This tragedy is compounded when it becomes apparent that the beautiful starlet had a bright future if her work in this amusing satire is any evidence. Although not given much to say, she displays a sly and magnetic charm plus a knack for comedy. "Galaxina" is a deft, though often sophomoric, lampoon of the recent glut of science fiction films. It follows the adventures of the police space cruiser Infinity and its motley crew. Captain Butt (Avery Schreiber) is the weary leader of men and robots on their way back from a seven-year patrol in space. His deputies, Sergeant Thor (Stephen Macht) and Private Buzz (James David Hinton), and the ship's maintenance personnel, black batman Maurice (Lionel Smith) and proverb-spouting Sam Wo (Tad Horino), are pretty bored, with only the sight of the Infinity's shapely robot navigator, Galaxina (Stratten), to cheer them up. Bad news in the form of a new 27-year mission to retrieve the stolen "blue star" (which holds the secrets of the universe) comes down from police central. Reminded that they can make a fortune in overtime wages, the crew freezes themselves for the long journey. Galaxina, who fancies Thor, takes advantage of the flight time to program some humanity into herself. When she thaws Thor at the end of the trip, they are able to fall in love.
The crew then battles aliens and space age motorcycle hoods for the blue star, emerging victorious only to have the Infinity's rock-eating jail prisoner gobble up the prize stone. The Infinity, ever the underdog, loses again. William Sachs, who had only the low-budget "Van Nuys Blvd." under his belt before he wrote and directed this space spoof, has concocted a clever and almost cute homage to the overblown space epics of recent years. Although his humor is often little more than futuristic slapstick the endearing characters and imaginative sets rescue much of the picture from mediocrity. Macht and Schreiber make the most of their comical misadventures, obviously enjoying the absurd storyline which is played for laughs. Special make-up effects have been masterfully created by Christopher J. Walas, lending the film a touch of technical class. Since a few four letter words and adult situations place Galaxina over the kiddies heads, the young adult crowd will find this film an enjoyable parody of the space genre. ---David Linck

For the past several years, Hollywood has been foisting comic books on us disguised as movies. By technically perfecting the special effects, STAR WARS, ALIEN, SUPERMAN and STAR TREK somehow whizzed by our frontal lobes and made us believe that those ridiculous things could actually be happening. In pretending to be better than comics, they have been subtly putting down the genre from which they sprang. Reading THE EMPIRE STRIKES BACK in its presently available comic book form makes you realize how dependent your enjoyment of the film was upon special effects. As a comic book it's pretty dull. Well GALAXINA is the exact opposite. It's a great comic book... Like AIRPLANE, GALAXINA zips from gag to gag with nary a thought, making it everything that BARBARELLA was trying to be. This, combined with the bizarre Hollywood Babylon-type murder of its star, Dorothy Stratten, making this her only picture, seems to indicate that we may have another cult classic on our hands... If you read National Lampoon and miss the old Mad magazine, if you've got a secret box of old Vampirellas and Howard the Ducks stashed away in your mother's garage, if you have every issue of Heavy Metal and are anxiously waiting for their premiere film, then GALAXINA may be just the appetizer for you. Michael Dare, L.A.Weekly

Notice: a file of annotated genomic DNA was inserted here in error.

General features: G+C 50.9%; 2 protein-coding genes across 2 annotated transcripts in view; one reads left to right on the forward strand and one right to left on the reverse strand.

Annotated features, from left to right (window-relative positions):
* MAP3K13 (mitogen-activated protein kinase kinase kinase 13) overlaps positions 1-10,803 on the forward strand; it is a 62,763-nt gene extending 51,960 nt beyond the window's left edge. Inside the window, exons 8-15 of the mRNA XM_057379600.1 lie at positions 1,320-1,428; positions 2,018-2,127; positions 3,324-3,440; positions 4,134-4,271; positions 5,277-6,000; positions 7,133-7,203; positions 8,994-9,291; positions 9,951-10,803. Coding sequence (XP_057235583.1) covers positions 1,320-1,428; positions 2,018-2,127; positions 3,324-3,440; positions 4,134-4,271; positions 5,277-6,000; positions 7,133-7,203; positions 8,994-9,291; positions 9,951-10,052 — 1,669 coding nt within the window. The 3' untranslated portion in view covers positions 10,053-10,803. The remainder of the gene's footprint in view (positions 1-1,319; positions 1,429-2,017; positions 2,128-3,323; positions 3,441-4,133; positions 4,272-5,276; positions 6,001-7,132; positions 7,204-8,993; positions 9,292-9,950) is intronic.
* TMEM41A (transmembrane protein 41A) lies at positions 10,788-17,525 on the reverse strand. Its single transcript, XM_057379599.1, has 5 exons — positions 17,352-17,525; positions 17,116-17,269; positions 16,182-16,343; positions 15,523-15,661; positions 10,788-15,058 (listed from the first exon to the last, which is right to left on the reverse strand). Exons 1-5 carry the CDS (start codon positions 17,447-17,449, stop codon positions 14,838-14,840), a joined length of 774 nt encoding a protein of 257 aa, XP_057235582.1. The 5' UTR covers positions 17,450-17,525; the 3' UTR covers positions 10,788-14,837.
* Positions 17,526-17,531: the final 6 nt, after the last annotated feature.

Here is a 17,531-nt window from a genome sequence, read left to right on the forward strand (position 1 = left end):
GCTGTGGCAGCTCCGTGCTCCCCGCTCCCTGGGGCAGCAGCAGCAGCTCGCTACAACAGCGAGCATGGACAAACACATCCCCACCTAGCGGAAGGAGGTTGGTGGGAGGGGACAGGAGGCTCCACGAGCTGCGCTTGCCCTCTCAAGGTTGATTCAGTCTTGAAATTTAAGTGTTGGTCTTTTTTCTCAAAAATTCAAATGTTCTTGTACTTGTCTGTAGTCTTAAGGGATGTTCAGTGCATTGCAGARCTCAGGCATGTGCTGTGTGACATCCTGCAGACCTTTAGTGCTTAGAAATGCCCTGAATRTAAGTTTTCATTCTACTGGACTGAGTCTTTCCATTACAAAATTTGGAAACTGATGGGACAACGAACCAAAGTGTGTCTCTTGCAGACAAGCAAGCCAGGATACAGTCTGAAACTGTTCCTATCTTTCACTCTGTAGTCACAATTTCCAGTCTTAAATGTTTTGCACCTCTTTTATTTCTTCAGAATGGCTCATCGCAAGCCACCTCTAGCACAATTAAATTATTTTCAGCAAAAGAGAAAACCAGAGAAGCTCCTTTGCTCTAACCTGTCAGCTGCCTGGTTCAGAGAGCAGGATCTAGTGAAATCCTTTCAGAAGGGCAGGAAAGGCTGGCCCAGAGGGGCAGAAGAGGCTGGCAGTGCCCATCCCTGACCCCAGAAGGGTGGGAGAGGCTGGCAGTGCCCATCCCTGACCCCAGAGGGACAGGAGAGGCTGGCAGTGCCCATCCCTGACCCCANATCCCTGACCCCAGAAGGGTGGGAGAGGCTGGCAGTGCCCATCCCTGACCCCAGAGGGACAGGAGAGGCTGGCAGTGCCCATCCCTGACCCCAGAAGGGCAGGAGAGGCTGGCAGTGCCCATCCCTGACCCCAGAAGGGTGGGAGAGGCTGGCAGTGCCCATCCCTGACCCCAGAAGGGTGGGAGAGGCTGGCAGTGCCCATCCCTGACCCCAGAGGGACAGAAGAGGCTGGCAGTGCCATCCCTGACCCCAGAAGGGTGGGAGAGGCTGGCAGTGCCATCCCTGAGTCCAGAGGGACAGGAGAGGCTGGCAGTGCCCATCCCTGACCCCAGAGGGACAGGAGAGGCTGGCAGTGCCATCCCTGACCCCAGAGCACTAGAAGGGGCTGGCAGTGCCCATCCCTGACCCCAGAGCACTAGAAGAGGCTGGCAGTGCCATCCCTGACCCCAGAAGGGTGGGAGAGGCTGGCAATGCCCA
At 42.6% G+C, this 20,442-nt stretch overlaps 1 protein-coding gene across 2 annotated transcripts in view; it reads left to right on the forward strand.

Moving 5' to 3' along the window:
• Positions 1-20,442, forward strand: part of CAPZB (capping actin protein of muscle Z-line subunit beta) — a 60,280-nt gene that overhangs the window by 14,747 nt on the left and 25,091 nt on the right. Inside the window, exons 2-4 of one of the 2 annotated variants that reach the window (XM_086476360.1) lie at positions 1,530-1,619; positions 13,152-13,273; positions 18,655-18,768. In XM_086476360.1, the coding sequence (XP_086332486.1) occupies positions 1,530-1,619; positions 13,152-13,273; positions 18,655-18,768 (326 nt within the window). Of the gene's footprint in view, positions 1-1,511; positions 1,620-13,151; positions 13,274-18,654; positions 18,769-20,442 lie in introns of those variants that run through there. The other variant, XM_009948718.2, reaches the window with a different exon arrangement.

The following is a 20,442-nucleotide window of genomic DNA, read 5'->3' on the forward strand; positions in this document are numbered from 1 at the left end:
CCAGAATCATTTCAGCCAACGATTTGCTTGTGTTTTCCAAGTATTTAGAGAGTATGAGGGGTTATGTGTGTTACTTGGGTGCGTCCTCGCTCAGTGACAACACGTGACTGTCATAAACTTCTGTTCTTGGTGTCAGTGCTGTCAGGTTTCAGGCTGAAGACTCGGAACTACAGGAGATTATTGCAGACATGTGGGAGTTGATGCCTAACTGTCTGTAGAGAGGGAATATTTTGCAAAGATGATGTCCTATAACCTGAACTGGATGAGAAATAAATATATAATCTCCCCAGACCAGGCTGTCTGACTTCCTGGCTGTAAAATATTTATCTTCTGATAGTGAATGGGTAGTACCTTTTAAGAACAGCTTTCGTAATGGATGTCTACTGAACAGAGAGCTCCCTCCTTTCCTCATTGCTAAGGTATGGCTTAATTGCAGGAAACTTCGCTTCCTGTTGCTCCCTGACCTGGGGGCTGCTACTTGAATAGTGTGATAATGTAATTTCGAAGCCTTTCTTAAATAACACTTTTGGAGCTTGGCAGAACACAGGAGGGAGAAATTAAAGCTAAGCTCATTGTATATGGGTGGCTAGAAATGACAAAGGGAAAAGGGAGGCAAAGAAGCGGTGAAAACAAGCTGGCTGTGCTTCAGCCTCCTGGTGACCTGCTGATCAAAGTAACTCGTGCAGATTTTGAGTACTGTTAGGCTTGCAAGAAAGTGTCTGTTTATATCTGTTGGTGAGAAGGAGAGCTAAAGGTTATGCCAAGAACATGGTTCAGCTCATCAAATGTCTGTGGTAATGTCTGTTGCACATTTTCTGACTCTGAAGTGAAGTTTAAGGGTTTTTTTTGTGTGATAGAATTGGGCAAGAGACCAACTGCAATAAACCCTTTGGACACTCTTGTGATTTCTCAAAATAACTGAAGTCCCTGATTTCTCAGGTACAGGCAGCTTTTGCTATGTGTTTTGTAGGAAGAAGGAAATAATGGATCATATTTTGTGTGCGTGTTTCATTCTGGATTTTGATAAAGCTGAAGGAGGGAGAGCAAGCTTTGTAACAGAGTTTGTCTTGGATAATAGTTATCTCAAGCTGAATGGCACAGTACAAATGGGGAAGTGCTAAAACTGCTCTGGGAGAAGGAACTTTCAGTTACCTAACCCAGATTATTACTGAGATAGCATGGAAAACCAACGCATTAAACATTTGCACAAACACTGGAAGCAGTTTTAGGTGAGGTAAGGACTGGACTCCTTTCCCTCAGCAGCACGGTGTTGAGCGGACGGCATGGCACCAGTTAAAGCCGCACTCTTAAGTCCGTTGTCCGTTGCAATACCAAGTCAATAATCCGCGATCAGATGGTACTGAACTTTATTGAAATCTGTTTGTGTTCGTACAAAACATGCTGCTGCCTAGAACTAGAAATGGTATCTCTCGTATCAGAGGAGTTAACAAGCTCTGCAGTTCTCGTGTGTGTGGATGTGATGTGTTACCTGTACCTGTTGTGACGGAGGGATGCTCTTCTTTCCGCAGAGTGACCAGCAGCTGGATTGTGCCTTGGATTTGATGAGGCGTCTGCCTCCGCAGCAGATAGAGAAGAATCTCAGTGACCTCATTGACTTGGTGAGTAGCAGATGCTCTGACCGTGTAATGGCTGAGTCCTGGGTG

The girl's so attractive that her fellow voyagers would like to make a pass but unfortunately she's so charged electrically that it's hazardous. For that matter, so is the picture itself which contains monsters, villainous enemies, and galactic disasters. . . .Certainly the monsters outdo STAR WARS. Other observers accept certain ethnic dialogues with shouts of recognition. One thing is certain. GALAXINA does possess the damnedest variety, from spaceship to motorcycle worshipping gang - they chant to Harley-Davidson - and on to an avocado like egg which when swallowed gives birth to a lizard. I mean, this picture is wild. It evokes a response comparable to that of a strong hallucinogen. Archer Winsten, NewYork Post

…Visually the embodiment of a Frank Frazetta fantasy illustration…
David Ehrenstein
Los Angeles Herald Examiner

…A clever and almost cute homage to the overblown space epics of recent years... endearing characters and imaginative sets... a touch of technical class… an enjoyable parody of the space genre. David Linck

A nuts and bolts science fiction film satire, GALAXINA dishes up a healthy dose of cosmic cheesecake. Ed Naha
Future Life magazine

Sachs has directed this wild and 'wooly picture with aplomb.
Charles Ryweck
The Hollywood reporter